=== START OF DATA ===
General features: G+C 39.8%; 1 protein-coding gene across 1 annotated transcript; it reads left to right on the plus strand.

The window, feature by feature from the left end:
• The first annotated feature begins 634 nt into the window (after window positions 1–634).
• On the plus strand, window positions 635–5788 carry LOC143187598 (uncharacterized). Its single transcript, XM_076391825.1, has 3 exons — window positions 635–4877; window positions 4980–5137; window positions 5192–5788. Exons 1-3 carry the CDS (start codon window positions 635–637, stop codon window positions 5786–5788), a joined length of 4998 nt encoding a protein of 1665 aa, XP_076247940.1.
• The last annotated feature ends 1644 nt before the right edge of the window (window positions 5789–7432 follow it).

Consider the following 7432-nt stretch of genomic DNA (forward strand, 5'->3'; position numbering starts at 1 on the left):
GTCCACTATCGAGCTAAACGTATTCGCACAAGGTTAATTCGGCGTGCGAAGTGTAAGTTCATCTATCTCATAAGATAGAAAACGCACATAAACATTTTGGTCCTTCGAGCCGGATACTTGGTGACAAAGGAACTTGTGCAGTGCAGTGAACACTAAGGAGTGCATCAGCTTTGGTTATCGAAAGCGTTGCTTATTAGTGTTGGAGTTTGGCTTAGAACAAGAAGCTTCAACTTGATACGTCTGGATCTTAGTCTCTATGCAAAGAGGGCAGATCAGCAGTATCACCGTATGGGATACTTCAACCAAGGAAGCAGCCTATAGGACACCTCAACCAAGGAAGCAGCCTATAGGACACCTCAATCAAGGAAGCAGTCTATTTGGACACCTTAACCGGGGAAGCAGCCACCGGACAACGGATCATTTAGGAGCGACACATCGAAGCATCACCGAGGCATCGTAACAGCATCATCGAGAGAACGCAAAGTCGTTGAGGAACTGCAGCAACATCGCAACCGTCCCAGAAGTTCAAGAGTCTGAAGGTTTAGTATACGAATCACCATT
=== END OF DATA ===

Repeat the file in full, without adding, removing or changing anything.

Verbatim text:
General features: G+C 39.8%; 1 protein-coding gene across 1 annotated transcript; it reads left to right on the plus strand.

The window, feature by feature from the left end:
• The first annotated feature begins 634 nt into the window (after window positions 1–634).
• On the plus strand, window positions 635–5788 carry LOC143187598 (uncharacterized). Its single transcript, XM_076391825.1, has 3 exons — window positions 635–4877; window positions 4980–5137; window positions 5192–5788. Exons 1-3 carry the CDS (start codon window positions 635–637, stop codon window positions 5786–5788), a joined length of 4998 nt encoding a protein of 1665 aa, XP_076247940.1.
• The last annotated feature ends 1644 nt before the right edge of the window (window positions 5789–7432 follow it).

Consider the following 7432-nt stretch of genomic DNA (forward strand, 5'->3'; position numbering starts at 1 on the left):
GTCCACTATCGAGCTAAACGTATTCGCACAAGGTTAATTCGGCGTGCGAAGTGTAAGTTCATCTATCTCATAAGATAGAAAACGCACATAAACATTTTGGTCCTTCGAGCCGGATACTTGGTGACAAAGGAACTTGTGCAGTGCAGTGAACACTAAGGAGTGCATCAGCTTTGGTTATCGAAAGCGTTGCTTATTAGTGTTGGAGTTTGGCTTAGAACAAGAAGCTTCAACTTGATACGTCTGGATCTTAGTCTCTATGCAAAGAGGGCAGATCAGCAGTATCACCGTATGGGATACTTCAACCAAGGAAGCAGCCTATAGGACACCTCAACCAAGGAAGCAGCCTATAGGACACCTCAATCAAGGAAGCAGTCTATTTGGACACCTTAACCGGGGAAGCAGCCACCGGACAACGGATCATTTAGGAGCGACACATCGAAGCATCACCGAGGCATCGTAACAGCATCATCGAGAGAACGCAAAGTCGTTGAGGAACTGCAGCAACATCGCAACCGTCCCAGAAGTTCAAGAGTCTGAAGGTTTAGTATACGAATCACCATT